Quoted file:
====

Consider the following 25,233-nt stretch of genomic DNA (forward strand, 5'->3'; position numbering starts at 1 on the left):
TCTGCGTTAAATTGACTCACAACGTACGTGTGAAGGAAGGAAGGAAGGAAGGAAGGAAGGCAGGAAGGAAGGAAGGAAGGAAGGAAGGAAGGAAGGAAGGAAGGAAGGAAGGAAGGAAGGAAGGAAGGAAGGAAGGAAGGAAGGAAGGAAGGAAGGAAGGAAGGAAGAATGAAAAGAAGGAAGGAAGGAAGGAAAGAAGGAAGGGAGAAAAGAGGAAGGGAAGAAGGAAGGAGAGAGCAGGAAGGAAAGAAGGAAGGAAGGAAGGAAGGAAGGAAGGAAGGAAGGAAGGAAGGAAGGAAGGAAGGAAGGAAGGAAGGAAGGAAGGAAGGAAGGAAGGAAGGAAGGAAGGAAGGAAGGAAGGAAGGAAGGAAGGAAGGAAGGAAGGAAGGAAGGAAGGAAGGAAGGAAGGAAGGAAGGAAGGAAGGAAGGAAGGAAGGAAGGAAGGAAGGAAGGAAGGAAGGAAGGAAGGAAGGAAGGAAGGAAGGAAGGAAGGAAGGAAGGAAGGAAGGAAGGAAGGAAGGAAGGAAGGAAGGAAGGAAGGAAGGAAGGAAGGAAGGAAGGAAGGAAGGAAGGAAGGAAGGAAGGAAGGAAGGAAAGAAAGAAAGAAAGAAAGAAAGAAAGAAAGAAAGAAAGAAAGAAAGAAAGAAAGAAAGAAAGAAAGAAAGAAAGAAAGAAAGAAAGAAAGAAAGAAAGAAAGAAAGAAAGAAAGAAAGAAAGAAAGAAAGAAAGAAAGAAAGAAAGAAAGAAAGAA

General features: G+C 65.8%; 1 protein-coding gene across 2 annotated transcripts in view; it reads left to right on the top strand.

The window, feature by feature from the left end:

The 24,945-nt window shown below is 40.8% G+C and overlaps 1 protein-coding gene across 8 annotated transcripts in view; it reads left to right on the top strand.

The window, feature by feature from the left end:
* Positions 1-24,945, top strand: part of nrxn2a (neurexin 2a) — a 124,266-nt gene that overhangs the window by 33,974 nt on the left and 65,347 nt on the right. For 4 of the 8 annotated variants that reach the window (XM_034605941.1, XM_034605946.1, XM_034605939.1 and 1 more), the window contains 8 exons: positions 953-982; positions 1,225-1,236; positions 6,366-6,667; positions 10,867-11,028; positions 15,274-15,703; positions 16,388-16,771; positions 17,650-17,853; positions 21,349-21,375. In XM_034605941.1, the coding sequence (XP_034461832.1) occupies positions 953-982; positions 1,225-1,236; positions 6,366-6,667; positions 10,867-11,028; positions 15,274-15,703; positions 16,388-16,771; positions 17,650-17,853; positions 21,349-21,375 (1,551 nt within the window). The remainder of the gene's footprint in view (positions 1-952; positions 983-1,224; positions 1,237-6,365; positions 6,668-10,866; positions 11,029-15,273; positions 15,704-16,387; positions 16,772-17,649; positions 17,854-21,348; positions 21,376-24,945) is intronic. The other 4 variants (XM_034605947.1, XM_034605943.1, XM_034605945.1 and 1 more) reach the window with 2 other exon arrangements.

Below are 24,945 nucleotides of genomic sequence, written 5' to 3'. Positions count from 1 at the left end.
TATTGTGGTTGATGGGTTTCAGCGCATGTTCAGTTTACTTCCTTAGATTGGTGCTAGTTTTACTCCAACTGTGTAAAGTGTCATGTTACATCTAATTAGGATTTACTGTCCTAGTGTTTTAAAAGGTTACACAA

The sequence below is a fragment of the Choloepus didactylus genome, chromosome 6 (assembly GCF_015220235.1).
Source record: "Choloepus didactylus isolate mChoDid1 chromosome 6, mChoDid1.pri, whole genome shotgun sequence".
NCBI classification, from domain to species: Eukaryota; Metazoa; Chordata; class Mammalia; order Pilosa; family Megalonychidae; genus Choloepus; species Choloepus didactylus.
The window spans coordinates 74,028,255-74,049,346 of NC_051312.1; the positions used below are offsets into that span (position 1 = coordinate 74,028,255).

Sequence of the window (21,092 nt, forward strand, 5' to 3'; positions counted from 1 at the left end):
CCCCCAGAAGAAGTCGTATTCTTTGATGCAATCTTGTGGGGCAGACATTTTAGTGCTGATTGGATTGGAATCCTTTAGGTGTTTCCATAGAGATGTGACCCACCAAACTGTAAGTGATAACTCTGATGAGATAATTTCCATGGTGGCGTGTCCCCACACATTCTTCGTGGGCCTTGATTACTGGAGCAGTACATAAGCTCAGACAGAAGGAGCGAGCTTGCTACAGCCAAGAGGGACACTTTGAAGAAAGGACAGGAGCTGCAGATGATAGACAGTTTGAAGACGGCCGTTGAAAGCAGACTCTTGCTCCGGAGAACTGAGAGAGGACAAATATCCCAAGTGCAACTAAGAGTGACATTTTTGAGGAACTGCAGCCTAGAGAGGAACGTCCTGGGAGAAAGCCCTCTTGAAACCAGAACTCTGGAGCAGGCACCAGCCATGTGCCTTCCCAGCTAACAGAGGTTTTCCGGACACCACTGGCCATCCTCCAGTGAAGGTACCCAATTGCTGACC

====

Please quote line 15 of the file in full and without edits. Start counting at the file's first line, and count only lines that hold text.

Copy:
CCCCCAGAAGAAGTCGTATTCTTTGATGCAATCTTGTGGGGCAGACATTTTAGTGCTGATTGGATTGGAATCCTTTAGGTGTTTCCATAGAGATGTGACCCACCAAACTGTAAGTGATAACTCTGATGAGATAATTTCCATGGTGGCGTGTCCCCACACATTCTTCGTGGGCCTTGATTACTGGAGCAGTACATAAGCTCAGACAGAAGGAGCGAGCTTGCTACAGCCAAGAGGGACACTTTGAAGAAAGGACAGGAGCTGCAGATGATAGACAGTTTGAAGACGGCCGTTGAAAGCAGACTCTTGCTCCGGAGAACTGAGAGAGGACAAATATCCCAAGTGCAACTAAGAGTGACATTTTTGAGGAACTGCAGCCTAGAGAGGAACGTCCTGGGAGAAAGCCCTCTTGAAACCAGAACTCTGGAGCAGGCACCAGCCATGTGCCTTCCCAGCTAACAGAGGTTTTCCGGACACCACTGGCCATCCTCCAGTGAAGGTACCCAATTGCTGACC